Maki Na Kamura

Maki Na Kamura
Born in Osaka and now residing in Berlin.

She held solo exhibitions in Künstlerhaus Bethanien (Berlin) and Oldenburger Kunstverein (Oldenburg) in 2014, and Bilbao Arte – centro de arte contemporáneo (Bilbao) in 2015. This was followed in 2017 by a large solo exhibition at the Osthaus Museum Hagen (Hagen) and other solo exhibitions at CONTEMPORARY FINE ARTS (CFA, Berlin) and the Museum Dhondt-Dhaenens (Belgium). As this evidences, she has remained in extensive activity, mainly in Europe.
Na Kamura is a rare type of painter who established a new style of expression by a both innovative and original technique making extensive use of European paintings from the Renaissance to the current age. She scans images of paintings and prints from the 16th to the 18th century she finds in art books, outputs the scanning data with a simple laser printer, and incorporates the color lines and striped patterns appearing in this output. By so doing, she strives to have the painting contain the thickness of time stretching over several centuries right up to the present. In addition, she focuses on the rules of perspective (hidden line drawing) and apprehends “horizon” as a fictional vision artificially produced by the painter, and paints it as a key element for her creation of new images of the world. Furthermore, by leaving blank space on the perimeters of the canvas, she puts the very frame into the painting, and thereby unequivocally proclaims that the work is a finished painting and takes painting itself as a motif. She developed a distinctive palette of colors by mixing oil and water paints. The beautiful coloring born from it, the dynamic depictions with a layering of delicate hues minus outlines, and the impressive brush strokes recalling physical motion all continue to captivate many viewers.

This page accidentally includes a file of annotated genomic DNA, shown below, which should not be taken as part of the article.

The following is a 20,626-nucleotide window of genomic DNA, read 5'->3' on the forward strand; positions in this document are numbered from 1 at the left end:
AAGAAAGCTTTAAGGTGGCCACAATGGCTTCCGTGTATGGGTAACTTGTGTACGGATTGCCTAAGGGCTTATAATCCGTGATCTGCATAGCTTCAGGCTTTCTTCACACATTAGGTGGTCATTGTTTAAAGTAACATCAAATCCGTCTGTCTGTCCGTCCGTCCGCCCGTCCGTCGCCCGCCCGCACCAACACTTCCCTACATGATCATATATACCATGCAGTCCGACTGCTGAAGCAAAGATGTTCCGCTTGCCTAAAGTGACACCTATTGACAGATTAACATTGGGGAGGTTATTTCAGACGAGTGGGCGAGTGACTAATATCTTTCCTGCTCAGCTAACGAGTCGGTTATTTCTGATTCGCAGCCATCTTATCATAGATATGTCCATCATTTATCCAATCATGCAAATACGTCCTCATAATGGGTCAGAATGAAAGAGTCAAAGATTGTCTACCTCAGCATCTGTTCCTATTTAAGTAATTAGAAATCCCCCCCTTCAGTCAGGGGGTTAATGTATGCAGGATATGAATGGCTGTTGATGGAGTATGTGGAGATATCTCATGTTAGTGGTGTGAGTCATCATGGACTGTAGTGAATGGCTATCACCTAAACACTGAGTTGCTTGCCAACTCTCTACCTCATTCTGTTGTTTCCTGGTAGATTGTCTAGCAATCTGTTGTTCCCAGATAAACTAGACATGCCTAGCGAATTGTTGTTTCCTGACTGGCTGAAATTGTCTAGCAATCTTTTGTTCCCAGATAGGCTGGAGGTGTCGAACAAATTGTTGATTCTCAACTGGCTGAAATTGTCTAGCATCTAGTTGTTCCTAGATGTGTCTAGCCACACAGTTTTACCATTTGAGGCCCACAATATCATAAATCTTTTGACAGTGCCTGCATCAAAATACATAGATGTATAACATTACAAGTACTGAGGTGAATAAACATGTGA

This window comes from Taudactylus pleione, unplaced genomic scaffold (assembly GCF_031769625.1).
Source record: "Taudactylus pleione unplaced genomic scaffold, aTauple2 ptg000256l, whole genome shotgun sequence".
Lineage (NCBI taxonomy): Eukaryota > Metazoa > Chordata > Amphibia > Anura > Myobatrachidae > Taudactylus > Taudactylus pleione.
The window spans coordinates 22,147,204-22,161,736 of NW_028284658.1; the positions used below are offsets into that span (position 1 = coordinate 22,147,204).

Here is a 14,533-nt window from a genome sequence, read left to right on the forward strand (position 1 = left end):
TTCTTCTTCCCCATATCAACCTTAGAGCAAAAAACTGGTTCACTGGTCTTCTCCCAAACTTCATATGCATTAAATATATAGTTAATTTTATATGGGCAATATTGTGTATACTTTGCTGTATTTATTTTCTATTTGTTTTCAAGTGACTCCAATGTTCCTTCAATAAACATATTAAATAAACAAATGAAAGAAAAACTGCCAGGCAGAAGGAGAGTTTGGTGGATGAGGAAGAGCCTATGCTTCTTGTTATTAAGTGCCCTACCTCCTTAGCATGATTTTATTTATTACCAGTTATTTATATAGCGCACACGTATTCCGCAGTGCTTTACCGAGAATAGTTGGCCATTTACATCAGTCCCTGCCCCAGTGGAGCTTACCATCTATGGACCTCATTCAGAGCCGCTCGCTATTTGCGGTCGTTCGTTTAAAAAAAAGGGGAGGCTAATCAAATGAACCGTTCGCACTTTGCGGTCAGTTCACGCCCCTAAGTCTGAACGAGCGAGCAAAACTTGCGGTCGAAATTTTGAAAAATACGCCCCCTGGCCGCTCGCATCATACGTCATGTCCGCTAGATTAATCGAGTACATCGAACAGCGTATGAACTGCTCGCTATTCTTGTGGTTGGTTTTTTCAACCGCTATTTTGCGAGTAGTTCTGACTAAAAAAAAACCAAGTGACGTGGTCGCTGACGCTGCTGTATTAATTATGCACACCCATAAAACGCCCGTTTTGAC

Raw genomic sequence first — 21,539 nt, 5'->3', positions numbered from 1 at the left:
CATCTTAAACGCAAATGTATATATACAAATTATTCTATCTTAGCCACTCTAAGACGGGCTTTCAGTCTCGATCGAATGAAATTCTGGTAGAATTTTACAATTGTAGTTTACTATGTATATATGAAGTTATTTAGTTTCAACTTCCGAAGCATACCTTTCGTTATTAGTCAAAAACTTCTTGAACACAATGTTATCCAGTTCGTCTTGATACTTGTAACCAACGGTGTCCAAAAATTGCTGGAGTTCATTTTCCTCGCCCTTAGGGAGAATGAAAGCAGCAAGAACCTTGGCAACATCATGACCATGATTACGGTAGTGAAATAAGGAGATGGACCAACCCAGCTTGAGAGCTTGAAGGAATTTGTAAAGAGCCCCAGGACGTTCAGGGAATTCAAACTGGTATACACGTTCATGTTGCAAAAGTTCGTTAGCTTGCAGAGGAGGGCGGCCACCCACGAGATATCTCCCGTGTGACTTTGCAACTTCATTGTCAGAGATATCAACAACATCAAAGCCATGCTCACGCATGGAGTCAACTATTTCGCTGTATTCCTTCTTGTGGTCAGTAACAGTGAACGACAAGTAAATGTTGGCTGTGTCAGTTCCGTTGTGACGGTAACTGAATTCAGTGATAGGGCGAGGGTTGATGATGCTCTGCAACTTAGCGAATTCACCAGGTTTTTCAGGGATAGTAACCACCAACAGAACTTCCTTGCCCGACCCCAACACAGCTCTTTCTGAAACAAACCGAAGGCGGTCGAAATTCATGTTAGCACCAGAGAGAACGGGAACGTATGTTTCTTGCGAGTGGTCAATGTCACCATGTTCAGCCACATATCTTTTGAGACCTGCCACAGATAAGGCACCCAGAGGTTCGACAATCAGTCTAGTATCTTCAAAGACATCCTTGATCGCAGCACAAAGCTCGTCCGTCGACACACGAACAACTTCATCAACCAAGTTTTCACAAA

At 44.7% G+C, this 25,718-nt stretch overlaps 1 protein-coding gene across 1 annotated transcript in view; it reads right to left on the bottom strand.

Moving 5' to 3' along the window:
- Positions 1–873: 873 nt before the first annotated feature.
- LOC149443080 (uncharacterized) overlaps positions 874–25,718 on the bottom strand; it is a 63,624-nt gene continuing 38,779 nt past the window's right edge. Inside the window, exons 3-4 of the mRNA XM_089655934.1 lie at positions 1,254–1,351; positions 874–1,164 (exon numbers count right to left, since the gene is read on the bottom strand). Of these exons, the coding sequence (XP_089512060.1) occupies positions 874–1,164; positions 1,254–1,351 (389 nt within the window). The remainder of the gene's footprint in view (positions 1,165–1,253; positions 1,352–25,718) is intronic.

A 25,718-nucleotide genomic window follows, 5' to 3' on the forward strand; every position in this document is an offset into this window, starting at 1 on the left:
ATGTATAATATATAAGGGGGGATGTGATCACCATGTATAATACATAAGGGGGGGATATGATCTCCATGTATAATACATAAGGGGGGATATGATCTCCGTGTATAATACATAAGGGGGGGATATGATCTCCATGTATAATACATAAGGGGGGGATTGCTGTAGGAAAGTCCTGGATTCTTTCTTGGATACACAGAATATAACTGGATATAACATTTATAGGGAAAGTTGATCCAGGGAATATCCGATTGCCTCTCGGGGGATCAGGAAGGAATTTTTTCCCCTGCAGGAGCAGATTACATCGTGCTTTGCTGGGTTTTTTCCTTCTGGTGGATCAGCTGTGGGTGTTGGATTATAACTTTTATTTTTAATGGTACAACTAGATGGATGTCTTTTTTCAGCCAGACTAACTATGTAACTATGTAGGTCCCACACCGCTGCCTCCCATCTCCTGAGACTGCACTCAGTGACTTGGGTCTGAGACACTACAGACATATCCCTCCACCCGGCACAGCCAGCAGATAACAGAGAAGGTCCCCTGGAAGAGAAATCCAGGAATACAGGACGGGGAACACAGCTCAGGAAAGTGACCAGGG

Na Kamura went to Germany after studying painting at Aichi University of the Arts. In Germany, she studied under Jörg Immendorff, who had been a student of Joseph Beuys, at the Kunstakademie Düsseldorf. She was awarded the Falkenrot Prize in 2013.

 

Collection

Musée d’Art Moderne de la Ville de Paris (France)

 


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